With the events over the past few weeks, we have taken time to listen, learn, and reflect on the role of information to inform and re-shape our systems.
For more than a century now, health information has played a key role in driving the care that people receive. As health information professionals, we transform health data into valuable information that tells the health stories of Canadians. Unfortunately, these stories are not always fair or just. We see it in the way some groups have been hit harder by COVID-19 than others and experience a higher difficulty accessing appropriate health resources. Inequalities in the social determinants of health—including but not limited to sex and gender identity, race, social exclusion, or having a social safety net—act as barriers to addressing these disparities. It is imperative that we recognize and address the factors that allow health inequity to continue.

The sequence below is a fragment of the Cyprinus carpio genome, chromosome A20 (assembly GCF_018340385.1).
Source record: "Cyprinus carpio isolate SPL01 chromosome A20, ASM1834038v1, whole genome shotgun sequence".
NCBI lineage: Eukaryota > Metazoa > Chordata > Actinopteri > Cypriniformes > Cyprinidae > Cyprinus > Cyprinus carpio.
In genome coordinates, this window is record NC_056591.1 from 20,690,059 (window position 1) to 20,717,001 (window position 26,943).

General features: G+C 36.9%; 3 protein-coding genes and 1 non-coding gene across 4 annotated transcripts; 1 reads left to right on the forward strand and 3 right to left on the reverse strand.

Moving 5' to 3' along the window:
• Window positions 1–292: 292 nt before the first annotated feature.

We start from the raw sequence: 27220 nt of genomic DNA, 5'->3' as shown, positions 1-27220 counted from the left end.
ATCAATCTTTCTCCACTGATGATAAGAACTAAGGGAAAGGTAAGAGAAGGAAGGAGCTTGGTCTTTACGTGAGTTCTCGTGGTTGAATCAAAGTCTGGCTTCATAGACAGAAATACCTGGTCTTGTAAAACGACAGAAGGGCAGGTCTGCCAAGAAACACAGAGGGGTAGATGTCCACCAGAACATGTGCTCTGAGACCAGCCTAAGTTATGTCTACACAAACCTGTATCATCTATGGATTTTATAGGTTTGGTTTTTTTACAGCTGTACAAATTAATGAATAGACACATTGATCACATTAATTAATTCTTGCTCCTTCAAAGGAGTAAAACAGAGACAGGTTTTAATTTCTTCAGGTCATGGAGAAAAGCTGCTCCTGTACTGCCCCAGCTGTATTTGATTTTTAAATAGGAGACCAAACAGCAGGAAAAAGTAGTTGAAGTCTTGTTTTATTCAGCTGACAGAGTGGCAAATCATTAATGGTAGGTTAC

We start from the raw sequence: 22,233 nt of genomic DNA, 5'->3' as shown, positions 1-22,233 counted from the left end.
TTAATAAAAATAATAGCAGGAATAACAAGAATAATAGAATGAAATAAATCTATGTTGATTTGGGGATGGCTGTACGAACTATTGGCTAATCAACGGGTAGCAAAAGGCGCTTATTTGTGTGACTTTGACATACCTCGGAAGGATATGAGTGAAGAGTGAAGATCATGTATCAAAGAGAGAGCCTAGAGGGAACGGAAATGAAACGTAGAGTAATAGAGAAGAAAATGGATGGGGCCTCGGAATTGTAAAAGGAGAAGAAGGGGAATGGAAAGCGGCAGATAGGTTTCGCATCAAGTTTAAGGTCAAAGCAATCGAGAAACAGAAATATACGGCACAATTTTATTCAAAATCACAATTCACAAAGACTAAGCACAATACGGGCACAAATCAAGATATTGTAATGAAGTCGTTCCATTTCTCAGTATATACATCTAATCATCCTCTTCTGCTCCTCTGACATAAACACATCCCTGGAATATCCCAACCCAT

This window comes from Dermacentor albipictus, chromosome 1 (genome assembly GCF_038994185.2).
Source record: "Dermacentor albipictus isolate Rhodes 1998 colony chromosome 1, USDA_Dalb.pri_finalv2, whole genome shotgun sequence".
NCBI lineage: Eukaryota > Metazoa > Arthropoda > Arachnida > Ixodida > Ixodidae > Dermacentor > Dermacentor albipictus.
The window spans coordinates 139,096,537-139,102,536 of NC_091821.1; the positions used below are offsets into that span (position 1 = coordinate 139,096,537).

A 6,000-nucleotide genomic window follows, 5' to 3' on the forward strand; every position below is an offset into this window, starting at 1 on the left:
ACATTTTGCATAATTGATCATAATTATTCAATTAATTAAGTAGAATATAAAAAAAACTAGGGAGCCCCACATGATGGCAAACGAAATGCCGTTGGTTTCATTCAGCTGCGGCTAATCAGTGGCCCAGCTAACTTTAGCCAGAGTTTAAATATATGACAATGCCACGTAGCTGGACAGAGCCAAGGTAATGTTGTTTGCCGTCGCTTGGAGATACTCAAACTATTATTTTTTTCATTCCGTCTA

At the Association and College, we stand with other health care organizations in calling for more action to ensure health data better reflects the people and their stories so that we can eliminate the bias that exists in our health systems today.